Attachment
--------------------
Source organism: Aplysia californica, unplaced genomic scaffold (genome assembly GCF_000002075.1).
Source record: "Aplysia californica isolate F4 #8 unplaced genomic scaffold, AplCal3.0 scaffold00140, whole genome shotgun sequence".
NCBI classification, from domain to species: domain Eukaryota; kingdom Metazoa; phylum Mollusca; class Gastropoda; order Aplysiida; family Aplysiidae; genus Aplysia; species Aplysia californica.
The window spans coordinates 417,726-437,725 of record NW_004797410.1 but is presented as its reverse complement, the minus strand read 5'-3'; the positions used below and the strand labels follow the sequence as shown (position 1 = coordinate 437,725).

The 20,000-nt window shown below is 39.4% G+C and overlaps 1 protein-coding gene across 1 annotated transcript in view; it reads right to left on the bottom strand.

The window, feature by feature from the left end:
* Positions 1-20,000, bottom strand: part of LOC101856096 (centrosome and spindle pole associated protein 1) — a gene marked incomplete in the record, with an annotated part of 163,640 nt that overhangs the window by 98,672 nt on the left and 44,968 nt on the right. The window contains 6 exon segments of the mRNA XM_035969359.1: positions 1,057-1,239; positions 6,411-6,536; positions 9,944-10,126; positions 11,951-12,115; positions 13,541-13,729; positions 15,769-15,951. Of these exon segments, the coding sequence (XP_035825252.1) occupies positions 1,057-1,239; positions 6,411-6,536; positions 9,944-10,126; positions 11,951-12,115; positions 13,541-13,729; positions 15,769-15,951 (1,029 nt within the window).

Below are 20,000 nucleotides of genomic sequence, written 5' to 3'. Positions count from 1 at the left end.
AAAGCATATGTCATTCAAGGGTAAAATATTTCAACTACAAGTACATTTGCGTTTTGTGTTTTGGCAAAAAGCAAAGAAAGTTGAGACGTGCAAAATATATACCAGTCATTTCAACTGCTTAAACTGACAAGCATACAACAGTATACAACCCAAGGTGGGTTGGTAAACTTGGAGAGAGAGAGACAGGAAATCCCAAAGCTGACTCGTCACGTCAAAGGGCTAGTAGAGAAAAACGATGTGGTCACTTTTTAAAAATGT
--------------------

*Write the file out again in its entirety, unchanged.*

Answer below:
Source organism: Aplysia californica, unplaced genomic scaffold (genome assembly GCF_000002075.1).
Source record: "Aplysia californica isolate F4 #8 unplaced genomic scaffold, AplCal3.0 scaffold00140, whole genome shotgun sequence".
NCBI classification, from domain to species: domain Eukaryota; kingdom Metazoa; phylum Mollusca; class Gastropoda; order Aplysiida; family Aplysiidae; genus Aplysia; species Aplysia californica.
The window spans coordinates 417,726-437,725 of record NW_004797410.1 but is presented as its reverse complement, the minus strand read 5'-3'; the positions used below and the strand labels follow the sequence as shown (position 1 = coordinate 437,725).

The 20,000-nt window shown below is 39.4% G+C and overlaps 1 protein-coding gene across 1 annotated transcript in view; it reads right to left on the bottom strand.

The window, feature by feature from the left end:
* Positions 1-20,000, bottom strand: part of LOC101856096 (centrosome and spindle pole associated protein 1) — a gene marked incomplete in the record, with an annotated part of 163,640 nt that overhangs the window by 98,672 nt on the left and 44,968 nt on the right. The window contains 6 exon segments of the mRNA XM_035969359.1: positions 1,057-1,239; positions 6,411-6,536; positions 9,944-10,126; positions 11,951-12,115; positions 13,541-13,729; positions 15,769-15,951. Of these exon segments, the coding sequence (XP_035825252.1) occupies positions 1,057-1,239; positions 6,411-6,536; positions 9,944-10,126; positions 11,951-12,115; positions 13,541-13,729; positions 15,769-15,951 (1,029 nt within the window).

Below are 20,000 nucleotides of genomic sequence, written 5' to 3'. Positions count from 1 at the left end.
AAAGCATATGTCATTCAAGGGTAAAATATTTCAACTACAAGTACATTTGCGTTTTGTGTTTTGGCAAAAAGCAAAGAAAGTTGAGACGTGCAAAATATATACCAGTCATTTCAACTGCTTAAACTGACAAGCATACAACAGTATACAACCCAAGGTGGGTTGGTAAACTTGGAGAGAGAGAGACAGGAAATCCCAAAGCTGACTCGTCACGTCAAAGGGCTAGTAGAGAAAAACGATGTGGTCACTTTTTAAAAATGT